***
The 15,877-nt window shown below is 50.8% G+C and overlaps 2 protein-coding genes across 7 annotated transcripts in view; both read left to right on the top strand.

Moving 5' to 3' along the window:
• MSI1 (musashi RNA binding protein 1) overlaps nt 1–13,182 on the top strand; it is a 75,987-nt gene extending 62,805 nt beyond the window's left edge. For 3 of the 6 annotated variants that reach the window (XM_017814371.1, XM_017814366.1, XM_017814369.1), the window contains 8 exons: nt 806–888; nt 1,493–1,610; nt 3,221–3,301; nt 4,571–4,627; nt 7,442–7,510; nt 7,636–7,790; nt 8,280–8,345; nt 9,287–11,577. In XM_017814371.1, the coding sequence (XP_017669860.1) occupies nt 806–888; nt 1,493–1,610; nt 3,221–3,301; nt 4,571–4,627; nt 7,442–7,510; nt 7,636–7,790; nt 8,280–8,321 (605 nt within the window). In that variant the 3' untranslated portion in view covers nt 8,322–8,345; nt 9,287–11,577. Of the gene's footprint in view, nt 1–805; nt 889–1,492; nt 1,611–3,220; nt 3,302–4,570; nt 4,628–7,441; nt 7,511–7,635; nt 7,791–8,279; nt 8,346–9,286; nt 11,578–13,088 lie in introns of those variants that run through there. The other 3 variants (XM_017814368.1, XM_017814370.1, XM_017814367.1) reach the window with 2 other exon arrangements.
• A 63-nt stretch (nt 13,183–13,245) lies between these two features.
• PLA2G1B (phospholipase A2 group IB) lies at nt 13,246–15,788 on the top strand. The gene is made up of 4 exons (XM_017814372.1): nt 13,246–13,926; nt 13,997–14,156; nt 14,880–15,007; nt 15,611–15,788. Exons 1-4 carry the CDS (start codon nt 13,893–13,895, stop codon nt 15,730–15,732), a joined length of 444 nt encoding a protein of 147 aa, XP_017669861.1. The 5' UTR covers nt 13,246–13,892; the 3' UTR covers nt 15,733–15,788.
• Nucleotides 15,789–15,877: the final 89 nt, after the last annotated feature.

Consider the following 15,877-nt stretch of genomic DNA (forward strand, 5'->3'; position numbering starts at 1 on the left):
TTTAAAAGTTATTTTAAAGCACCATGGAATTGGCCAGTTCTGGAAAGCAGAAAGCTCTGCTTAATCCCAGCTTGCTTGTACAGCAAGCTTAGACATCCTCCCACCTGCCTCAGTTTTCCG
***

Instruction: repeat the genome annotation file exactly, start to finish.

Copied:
The 15,877-nt window shown below is 50.8% G+C and overlaps 2 protein-coding genes across 7 annotated transcripts in view; both read left to right on the top strand.

Moving 5' to 3' along the window:
• MSI1 (musashi RNA binding protein 1) overlaps nt 1–13,182 on the top strand; it is a 75,987-nt gene extending 62,805 nt beyond the window's left edge. For 3 of the 6 annotated variants that reach the window (XM_017814371.1, XM_017814366.1, XM_017814369.1), the window contains 8 exons: nt 806–888; nt 1,493–1,610; nt 3,221–3,301; nt 4,571–4,627; nt 7,442–7,510; nt 7,636–7,790; nt 8,280–8,345; nt 9,287–11,577. In XM_017814371.1, the coding sequence (XP_017669860.1) occupies nt 806–888; nt 1,493–1,610; nt 3,221–3,301; nt 4,571–4,627; nt 7,442–7,510; nt 7,636–7,790; nt 8,280–8,321 (605 nt within the window). In that variant the 3' untranslated portion in view covers nt 8,322–8,345; nt 9,287–11,577. Of the gene's footprint in view, nt 1–805; nt 889–1,492; nt 1,611–3,220; nt 3,302–4,570; nt 4,628–7,441; nt 7,511–7,635; nt 7,791–8,279; nt 8,346–9,286; nt 11,578–13,088 lie in introns of those variants that run through there. The other 3 variants (XM_017814368.1, XM_017814370.1, XM_017814367.1) reach the window with 2 other exon arrangements.
• A 63-nt stretch (nt 13,183–13,245) lies between these two features.
• PLA2G1B (phospholipase A2 group IB) lies at nt 13,246–15,788 on the top strand. The gene is made up of 4 exons (XM_017814372.1): nt 13,246–13,926; nt 13,997–14,156; nt 14,880–15,007; nt 15,611–15,788. Exons 1-4 carry the CDS (start codon nt 13,893–13,895, stop codon nt 15,730–15,732), a joined length of 444 nt encoding a protein of 147 aa, XP_017669861.1. The 5' UTR covers nt 13,246–13,892; the 3' UTR covers nt 15,733–15,788.
• Nucleotides 15,789–15,877: the final 89 nt, after the last annotated feature.

Consider the following 15,877-nt stretch of genomic DNA (forward strand, 5'->3'; position numbering starts at 1 on the left):
TTTAAAAGTTATTTTAAAGCACCATGGAATTGGCCAGTTCTGGAAAGCAGAAAGCTCTGCTTAATCCCAGCTTGCTTGTACAGCAAGCTTAGACATCCTCCCACCTGCCTCAGTTTTCCG